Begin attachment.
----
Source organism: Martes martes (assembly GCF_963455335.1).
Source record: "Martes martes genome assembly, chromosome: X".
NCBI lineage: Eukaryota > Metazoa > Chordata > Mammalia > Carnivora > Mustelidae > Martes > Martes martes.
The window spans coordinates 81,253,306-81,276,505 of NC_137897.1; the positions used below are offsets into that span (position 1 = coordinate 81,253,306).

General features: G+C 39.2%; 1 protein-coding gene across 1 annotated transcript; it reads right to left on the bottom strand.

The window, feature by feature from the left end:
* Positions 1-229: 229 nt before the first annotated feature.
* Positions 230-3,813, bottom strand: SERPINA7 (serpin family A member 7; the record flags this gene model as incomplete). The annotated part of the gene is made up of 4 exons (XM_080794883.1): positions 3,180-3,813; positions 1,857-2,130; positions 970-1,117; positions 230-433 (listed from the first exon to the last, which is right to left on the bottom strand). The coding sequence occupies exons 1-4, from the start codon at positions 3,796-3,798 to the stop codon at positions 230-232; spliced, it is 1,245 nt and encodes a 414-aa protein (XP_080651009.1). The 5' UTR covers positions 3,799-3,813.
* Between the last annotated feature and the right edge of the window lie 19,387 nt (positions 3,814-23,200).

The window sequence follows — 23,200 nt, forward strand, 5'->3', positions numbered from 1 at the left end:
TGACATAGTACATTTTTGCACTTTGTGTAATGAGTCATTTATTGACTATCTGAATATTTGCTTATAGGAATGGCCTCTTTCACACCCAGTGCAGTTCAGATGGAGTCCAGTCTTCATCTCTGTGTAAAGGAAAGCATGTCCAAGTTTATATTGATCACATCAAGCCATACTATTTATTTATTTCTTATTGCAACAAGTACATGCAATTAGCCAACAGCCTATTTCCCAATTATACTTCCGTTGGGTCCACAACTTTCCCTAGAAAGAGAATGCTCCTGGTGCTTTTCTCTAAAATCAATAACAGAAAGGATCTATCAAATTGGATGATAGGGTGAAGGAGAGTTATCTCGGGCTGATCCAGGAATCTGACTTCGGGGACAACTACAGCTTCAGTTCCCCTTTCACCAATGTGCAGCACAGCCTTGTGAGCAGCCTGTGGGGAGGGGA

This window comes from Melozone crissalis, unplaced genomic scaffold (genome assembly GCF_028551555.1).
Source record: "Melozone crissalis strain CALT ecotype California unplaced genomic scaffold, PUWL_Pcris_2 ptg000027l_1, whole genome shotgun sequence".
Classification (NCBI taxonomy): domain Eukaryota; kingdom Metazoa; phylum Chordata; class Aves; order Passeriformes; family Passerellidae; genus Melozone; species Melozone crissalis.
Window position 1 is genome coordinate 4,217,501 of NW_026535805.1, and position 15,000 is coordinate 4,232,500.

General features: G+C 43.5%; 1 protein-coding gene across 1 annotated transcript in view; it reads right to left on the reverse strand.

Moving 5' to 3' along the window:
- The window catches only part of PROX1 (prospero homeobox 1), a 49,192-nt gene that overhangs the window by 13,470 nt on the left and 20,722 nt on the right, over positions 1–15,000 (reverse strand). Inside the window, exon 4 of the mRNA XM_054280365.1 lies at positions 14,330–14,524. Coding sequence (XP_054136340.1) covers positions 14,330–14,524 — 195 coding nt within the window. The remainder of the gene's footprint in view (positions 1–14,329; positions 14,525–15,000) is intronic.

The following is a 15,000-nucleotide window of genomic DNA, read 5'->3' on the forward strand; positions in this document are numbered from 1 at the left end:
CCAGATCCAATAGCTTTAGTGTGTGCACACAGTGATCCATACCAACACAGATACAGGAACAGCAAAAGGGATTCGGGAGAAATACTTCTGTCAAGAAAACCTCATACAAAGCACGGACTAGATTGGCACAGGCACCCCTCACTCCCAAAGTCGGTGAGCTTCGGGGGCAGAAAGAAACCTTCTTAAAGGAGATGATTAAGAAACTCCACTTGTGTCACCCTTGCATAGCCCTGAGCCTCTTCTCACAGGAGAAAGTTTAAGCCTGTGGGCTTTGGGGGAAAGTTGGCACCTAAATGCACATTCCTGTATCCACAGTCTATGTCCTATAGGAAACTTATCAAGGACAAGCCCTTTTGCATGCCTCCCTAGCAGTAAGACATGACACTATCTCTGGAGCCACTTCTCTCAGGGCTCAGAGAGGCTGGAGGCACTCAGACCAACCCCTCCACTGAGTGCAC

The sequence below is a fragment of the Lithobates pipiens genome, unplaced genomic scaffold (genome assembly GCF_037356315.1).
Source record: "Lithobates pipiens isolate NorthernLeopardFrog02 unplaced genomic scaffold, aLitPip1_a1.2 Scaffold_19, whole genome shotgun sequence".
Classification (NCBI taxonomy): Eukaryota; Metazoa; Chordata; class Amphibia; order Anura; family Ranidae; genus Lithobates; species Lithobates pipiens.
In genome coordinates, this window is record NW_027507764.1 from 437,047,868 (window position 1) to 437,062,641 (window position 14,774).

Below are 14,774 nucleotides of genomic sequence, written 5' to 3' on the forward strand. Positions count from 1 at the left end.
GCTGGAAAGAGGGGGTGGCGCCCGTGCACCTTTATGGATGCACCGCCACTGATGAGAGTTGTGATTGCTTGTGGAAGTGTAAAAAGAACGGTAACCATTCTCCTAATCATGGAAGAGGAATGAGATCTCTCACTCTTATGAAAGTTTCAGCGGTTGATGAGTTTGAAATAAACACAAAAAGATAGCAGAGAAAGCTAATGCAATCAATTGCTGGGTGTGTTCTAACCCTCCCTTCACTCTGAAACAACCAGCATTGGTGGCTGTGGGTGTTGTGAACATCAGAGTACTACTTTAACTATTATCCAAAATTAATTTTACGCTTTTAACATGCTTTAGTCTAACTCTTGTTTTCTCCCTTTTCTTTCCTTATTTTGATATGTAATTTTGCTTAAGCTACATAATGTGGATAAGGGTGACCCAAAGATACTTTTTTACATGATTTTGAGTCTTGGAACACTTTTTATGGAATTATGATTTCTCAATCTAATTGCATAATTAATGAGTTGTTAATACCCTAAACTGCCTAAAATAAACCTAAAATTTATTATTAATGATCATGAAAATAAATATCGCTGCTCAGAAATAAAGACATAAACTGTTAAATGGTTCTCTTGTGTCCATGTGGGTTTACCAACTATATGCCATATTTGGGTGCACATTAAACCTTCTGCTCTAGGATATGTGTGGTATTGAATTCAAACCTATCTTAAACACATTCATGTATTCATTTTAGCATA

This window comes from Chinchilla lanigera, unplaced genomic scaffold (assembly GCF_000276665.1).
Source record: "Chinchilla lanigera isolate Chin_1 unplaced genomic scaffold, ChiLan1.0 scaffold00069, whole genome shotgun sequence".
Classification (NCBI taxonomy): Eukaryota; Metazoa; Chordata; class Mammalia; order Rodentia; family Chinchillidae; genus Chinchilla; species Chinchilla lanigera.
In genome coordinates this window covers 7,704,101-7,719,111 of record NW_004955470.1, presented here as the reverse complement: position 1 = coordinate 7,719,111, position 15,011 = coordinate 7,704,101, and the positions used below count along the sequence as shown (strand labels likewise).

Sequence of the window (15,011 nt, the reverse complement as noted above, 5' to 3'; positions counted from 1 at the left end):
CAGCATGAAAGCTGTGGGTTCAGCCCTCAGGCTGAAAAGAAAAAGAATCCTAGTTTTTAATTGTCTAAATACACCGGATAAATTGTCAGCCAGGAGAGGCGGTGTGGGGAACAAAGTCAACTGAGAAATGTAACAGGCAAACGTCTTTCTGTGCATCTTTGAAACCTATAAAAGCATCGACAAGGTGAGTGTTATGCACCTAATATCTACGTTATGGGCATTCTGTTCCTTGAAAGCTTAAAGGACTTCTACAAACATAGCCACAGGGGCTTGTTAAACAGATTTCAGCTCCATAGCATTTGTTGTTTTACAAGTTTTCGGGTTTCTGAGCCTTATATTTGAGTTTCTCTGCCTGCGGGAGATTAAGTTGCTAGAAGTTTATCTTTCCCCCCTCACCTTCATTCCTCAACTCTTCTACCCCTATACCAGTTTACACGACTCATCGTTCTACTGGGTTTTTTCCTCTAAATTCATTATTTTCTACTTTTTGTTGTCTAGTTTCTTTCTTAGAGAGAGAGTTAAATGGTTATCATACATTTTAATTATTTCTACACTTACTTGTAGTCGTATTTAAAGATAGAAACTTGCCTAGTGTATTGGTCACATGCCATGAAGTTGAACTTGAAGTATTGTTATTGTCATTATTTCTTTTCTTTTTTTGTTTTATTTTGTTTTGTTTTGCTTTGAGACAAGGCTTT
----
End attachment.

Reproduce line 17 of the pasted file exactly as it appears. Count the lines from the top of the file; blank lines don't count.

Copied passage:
Moving 5' to 3' along the window: